Ranked Collection: Students collect a set of articles, images, videos, or even whole websites based on a set of criteria (the most “literary” song lyrics of the year, or the world’s weirdest animal adaptations) and rank them in some kind of order, justifying their rankings with a written explanation or even a student-created scoring system. Each student could be tasked with creating their own collection or the whole class could be given a pre-selected collection to rank. This would be followed by a discussion where students could compare and justify their rankings with those of other students. (Bloom’s Level: Evaluate)

Shared Trait Collection: This would house items that have one thing in common. This kind of task would work in so many different subject areas. Students could collect articles where our government’s system of checks and balances are illustrated, images of paintings in the impressionist style, videos that play songs whose titles use metaphors. It could even be used as part of a lesson using the concept attainment strategy, where students develop an understanding of a complex idea by studying “yes” and “no” examples of it. By curating their own examples after studying the concept, they will further developing their understanding of it. (Bloom’s Level: Understand).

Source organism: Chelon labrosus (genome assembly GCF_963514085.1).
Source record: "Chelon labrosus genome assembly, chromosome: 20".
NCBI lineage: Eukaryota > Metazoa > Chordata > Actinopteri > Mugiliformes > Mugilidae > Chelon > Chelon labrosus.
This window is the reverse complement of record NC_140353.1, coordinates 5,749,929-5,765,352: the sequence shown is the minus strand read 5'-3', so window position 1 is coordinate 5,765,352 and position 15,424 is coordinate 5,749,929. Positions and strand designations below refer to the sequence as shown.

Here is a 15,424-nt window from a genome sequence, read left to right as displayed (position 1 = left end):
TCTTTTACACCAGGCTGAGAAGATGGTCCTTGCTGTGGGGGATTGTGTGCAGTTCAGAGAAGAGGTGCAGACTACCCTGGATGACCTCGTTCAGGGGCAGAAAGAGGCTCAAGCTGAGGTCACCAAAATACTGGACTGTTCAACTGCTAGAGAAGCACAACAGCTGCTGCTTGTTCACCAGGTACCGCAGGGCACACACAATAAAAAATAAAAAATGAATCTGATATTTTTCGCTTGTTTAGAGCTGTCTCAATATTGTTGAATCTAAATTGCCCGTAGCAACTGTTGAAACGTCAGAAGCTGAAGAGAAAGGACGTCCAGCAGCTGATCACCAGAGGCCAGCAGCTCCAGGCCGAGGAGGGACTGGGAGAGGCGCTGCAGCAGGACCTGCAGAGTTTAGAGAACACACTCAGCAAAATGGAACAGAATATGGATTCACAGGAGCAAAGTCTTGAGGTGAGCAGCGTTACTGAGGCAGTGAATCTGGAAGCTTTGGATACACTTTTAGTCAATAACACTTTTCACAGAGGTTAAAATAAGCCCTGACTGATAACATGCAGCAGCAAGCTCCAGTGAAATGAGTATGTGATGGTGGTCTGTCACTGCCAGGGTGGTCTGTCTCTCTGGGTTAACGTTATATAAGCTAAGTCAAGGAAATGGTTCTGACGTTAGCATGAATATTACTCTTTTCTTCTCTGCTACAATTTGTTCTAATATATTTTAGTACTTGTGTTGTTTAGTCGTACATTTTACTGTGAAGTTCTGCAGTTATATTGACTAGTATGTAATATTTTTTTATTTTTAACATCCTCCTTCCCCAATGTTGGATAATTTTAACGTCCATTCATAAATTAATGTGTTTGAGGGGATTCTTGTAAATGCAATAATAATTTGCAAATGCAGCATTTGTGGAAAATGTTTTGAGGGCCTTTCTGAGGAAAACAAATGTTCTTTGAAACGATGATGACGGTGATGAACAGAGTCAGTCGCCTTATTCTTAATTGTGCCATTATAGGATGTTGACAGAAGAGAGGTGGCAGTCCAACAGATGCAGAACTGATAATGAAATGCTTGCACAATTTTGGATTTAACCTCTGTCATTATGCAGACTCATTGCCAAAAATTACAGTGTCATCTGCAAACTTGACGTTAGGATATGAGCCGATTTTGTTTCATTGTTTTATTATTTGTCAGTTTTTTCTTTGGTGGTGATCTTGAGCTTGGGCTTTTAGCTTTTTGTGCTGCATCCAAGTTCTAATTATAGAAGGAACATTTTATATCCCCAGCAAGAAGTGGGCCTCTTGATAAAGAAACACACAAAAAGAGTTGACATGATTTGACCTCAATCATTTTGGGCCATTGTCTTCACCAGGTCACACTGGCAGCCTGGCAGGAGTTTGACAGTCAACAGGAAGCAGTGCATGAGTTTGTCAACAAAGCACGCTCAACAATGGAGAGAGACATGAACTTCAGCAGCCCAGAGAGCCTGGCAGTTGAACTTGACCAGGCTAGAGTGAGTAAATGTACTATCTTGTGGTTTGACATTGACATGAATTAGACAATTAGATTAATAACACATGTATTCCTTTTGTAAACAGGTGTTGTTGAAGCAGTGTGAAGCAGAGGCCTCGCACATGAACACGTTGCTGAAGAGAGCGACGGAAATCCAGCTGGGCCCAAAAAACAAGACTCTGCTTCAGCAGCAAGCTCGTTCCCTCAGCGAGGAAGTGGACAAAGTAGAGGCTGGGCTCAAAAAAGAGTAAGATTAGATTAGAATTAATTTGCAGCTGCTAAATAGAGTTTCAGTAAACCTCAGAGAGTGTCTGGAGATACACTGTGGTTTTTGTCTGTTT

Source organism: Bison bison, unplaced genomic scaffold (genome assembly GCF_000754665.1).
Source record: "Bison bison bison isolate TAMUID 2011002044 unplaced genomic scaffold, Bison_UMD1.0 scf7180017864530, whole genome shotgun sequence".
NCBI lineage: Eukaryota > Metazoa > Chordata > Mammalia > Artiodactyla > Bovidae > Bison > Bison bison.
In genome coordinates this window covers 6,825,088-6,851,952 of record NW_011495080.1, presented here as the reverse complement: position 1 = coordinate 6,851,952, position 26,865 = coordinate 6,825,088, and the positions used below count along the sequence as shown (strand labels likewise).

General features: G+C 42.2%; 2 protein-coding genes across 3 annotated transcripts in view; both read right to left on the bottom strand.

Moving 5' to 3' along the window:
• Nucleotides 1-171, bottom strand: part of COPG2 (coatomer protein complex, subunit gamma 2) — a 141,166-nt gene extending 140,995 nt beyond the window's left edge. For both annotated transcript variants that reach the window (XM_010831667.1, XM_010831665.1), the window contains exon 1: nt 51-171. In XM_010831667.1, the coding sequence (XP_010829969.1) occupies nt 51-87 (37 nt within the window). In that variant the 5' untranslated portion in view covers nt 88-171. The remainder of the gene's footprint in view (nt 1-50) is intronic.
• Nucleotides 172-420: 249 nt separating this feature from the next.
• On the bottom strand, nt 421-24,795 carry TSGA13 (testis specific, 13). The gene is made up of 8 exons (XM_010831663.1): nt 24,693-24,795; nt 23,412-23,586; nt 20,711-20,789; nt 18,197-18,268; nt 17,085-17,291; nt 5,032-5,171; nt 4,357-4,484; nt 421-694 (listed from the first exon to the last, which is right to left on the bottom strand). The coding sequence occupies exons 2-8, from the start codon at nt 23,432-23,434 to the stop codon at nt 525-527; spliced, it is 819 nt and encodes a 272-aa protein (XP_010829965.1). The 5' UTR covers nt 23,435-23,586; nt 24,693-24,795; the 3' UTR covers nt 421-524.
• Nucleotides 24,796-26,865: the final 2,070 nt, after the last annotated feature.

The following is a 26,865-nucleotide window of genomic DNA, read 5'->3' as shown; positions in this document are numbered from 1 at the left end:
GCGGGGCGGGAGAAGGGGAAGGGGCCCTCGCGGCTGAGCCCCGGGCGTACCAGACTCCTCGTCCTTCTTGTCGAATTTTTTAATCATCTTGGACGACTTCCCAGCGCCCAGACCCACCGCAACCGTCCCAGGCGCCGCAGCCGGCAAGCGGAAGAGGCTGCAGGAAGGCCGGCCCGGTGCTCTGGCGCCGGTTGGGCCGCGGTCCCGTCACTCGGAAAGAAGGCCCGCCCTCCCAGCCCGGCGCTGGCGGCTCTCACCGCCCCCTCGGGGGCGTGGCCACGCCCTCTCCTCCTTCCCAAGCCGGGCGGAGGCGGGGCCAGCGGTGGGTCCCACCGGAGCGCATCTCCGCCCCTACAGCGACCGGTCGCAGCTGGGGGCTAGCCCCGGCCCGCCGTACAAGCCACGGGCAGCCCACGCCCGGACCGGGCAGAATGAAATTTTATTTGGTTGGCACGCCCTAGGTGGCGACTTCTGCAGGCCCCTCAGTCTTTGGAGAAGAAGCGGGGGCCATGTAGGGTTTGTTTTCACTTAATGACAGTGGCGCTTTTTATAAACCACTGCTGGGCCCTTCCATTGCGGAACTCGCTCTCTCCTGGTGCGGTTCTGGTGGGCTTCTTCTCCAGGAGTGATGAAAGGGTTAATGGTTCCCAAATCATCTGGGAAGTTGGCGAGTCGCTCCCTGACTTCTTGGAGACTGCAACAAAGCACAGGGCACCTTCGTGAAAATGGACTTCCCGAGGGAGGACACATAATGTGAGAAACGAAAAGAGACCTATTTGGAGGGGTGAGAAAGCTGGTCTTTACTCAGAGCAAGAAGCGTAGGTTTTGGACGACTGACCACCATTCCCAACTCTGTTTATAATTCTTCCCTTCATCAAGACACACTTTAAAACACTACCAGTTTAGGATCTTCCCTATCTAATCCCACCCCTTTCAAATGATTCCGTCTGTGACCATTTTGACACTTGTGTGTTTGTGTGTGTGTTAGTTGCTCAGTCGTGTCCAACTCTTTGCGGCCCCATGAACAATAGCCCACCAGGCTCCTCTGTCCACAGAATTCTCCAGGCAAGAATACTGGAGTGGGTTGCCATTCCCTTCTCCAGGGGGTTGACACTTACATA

Literature Review: As the first step of a research project, students could collect relevant resources and provide a brief summary of each one, explaining how it contributes to the current understanding of their topic. As high school students prepare for college, having a basic understanding of what a literature review is and the purpose it serves—even if they are only doing it with articles written outside of academia—will help them take on the real thing with confidence when that time comes. (Bloom’s Levels: Understand for the summarization, Analyze for the sorting and selecting of relevant material)

Video Playlist: YouTube is bursting at the seams with videos, but how much of it is actually good? Have students take chunks of your content and curate the best videos out there to help other students understand those concepts. In the item’s description, have students explain why they chose it and what other students will get out of it. (Bloom’s Levels: Understand for summarization, Evaluate for judging the quality of the videos)